1. Rapid population growth in urban areas was spurred by the expansion of government offices, companies, and other enterprises.
  2. The sudden rise of the military iron and steel industry led to an increase in production, which caused workers in these industries to quickly flock to these sites.
  3. The increase in income of these industrial workers inevitably led to them seeking to establish their own homes, rather than continuing to share houses or rent rooms as they did before.
  4. Conversely, the soaring cost of land, difficulty in obtaining construction materials such as steel, the lack of construction workers, and the cessation of land rent control led to a halt in investment in rental housing, culminating in a significant housing shortage.


Assessing the current situation on the Korean peninsula through a numerical lens, the average yearly increase of new households and net gain in housing units (accounting for both new constructions and demolitions) across all major Korean cities between 1939 and 1941 was 57,627 households and 17,999 housing units, respectively. Intriguingly, while the number of households has been increasing steadily year after year, the availability of housing units has been on the decline, which was particularly noticeable in 1940. It’s easy to conjecture that this trend has likely become even more pronounced since then. Notably, the new households include cohabiting living arrangements, apartments, and dormitories, so not all of them would need new housing. However, based on the ratio of housing units to households, which was 63% according to the 1938 survey, the annual requirement for housing units can be calculated to be around 38,000. This number is considerably higher than the aforementioned 17,999 units provided, leading to an annual deficit of about 20,000 housing units. As of the end of 1941, the housing shortages across all of Korea, according to a survey conducted by the Governor-General’s Office in the previous October, are as follows:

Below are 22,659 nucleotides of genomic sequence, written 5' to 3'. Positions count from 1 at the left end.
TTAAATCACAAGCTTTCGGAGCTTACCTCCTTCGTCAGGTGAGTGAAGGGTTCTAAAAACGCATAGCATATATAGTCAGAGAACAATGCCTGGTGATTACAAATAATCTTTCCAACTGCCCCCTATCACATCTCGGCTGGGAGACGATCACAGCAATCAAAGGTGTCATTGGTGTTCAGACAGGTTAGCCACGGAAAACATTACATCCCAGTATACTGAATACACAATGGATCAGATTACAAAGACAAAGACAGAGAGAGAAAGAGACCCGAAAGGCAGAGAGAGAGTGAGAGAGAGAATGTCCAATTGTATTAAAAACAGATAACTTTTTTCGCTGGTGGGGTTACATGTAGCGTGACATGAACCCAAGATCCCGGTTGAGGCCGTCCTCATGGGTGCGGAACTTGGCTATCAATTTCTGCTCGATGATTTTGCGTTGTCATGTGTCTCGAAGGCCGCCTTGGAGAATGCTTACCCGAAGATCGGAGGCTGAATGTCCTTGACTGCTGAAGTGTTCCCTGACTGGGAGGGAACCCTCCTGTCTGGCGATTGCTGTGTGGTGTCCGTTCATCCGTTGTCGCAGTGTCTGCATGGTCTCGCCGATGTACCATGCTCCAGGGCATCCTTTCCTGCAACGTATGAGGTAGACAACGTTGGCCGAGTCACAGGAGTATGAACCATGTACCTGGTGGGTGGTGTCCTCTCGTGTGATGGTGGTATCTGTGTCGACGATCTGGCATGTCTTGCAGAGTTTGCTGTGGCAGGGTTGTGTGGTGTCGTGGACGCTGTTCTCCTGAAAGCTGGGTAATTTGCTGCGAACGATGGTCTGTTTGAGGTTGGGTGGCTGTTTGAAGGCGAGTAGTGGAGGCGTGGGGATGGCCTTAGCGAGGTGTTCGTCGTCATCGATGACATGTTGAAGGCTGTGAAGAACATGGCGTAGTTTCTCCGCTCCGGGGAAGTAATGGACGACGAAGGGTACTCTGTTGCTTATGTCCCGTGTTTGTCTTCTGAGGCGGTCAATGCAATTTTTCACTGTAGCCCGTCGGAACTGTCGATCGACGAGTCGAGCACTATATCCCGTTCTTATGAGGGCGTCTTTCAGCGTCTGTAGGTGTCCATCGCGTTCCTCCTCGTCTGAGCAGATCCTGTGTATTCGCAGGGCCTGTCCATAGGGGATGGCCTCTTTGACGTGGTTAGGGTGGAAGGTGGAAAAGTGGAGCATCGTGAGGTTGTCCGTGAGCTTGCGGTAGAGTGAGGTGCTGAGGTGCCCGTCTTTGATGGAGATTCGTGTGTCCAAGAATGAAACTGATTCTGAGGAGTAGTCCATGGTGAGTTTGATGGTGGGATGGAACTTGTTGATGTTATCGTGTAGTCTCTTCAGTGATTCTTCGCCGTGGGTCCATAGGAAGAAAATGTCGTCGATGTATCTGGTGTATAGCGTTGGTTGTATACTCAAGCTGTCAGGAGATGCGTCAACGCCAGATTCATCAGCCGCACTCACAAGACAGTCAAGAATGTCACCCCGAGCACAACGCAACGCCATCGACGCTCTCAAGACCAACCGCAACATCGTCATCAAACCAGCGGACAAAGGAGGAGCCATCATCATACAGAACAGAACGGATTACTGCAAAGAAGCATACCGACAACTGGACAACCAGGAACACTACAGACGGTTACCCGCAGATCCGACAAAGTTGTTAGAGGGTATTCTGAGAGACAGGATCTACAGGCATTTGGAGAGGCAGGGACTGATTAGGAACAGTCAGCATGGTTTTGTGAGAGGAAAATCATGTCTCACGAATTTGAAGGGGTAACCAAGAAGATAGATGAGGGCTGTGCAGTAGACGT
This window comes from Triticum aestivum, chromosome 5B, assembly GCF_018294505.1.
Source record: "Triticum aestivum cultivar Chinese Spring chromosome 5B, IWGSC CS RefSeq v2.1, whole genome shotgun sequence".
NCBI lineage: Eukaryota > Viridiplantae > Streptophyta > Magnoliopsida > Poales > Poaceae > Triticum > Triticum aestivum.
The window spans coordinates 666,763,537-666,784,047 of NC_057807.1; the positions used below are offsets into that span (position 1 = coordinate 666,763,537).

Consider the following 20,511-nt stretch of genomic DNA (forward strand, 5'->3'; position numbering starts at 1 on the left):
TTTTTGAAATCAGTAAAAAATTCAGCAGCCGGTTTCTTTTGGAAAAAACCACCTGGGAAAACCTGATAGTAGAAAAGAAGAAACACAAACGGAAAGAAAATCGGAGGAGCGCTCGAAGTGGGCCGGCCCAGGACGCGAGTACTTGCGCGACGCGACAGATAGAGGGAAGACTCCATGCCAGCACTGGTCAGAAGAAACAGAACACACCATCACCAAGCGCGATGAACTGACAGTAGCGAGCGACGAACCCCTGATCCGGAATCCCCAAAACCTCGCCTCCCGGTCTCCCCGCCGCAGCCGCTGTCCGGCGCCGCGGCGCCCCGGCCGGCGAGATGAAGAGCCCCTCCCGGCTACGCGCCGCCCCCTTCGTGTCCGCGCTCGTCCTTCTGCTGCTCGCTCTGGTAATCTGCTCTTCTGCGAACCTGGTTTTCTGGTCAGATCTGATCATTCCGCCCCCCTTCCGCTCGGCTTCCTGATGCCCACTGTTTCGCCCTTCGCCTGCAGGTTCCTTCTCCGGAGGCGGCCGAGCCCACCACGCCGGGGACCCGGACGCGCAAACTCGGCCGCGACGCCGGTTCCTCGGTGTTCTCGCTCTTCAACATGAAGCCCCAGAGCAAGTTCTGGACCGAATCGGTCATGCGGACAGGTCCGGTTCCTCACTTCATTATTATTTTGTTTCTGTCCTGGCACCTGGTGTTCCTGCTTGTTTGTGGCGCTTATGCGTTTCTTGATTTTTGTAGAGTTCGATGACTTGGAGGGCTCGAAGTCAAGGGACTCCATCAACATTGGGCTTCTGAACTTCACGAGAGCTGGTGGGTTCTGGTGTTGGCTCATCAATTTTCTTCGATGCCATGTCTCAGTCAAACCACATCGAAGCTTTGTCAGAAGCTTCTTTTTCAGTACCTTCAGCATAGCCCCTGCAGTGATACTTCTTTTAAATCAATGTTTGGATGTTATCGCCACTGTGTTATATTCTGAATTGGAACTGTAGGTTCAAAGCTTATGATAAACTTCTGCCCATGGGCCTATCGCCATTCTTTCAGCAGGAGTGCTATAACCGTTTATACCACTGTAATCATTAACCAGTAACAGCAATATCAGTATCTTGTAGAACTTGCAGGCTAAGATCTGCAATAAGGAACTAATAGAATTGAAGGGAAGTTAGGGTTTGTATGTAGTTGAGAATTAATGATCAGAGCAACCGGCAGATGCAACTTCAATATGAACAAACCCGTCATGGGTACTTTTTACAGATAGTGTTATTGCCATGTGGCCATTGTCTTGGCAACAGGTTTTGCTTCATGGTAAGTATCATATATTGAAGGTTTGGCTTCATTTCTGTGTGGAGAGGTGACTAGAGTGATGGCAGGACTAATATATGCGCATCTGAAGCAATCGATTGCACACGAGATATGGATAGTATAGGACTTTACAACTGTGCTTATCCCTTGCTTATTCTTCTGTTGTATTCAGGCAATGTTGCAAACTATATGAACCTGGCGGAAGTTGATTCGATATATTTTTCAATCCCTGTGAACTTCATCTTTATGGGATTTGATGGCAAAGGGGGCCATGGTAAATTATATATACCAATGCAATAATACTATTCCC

• Seoul: 41,333 housing unit deficit
  • Pyongyang: 5,559 housing unit deficit
  • Busan: 9,041 housing unit deficit
  • Chongjin: 8,472 housing unit deficit

The total number of households in the 38 provinces and towns in all of Korea is over 106,000. Many of them have families but are forced to rent rooms, live in dormitories, or live separately from their families. The reality is that two or three households often have no choice but to share one house. According to a survey conducted by the Governor-General’s Office, the following is a summary of the current situation.

City Renting Rooms Sharing Houses Single-household Houses
Seoul 33% 17% 50%
Busan 20.8% 7.2% 72%
Pyongyang 31% 9% 60%
Hamhung 12.3% 11% 76.6%
Chongjin 9.3% 9.1% 81.6%

(Note: Figures are rounded down to the nearest 0.0%.)

In other words, in the above five cities, 68% of the respondents lived in a house occupied by a single household, 21% rented rooms, and 11% shared their homes with other households.


Therefore, homes to which workers return after a bustling day at work or after arduous manual labor during wartime have ceased to be sanctuaries of rest and relaxation. Instead, people seek respite outside the home. Entertainment districts teem with activity throughout the day, and movie theaters are marked by lengthy queues from morning till night. This kind of scene, which seems so out of sync with the times, may indeed warrant condemnation. However, it’s only fair to say that those living in lavish mansions and comfortable official residences, who have never faced a housing crisis in their lives, should not be the ones to pass judgment or criticize such individuals.



京城日報 1943年9月29日



戦争生活読本 住の巻(上)












  • 京城:41,333戸
  • 平壌:5,559戸
  • 釜山:9,041戸
  • 清津:8,472戸


  • 京城: 間貸:33% 同居:17% 同居なし:50%
  • 釜山: 間貸:20.8% 同居:7.2% 同居なし:72%
  • 平壌: 間貸:31% 同居:9% 同居なし:60%
  • 咸興: 間貸:12.3% 同居:11% 同居なし:76.6%
  • 清津: 間貸:9.3% 同居:9.1% 同居なし:81.6%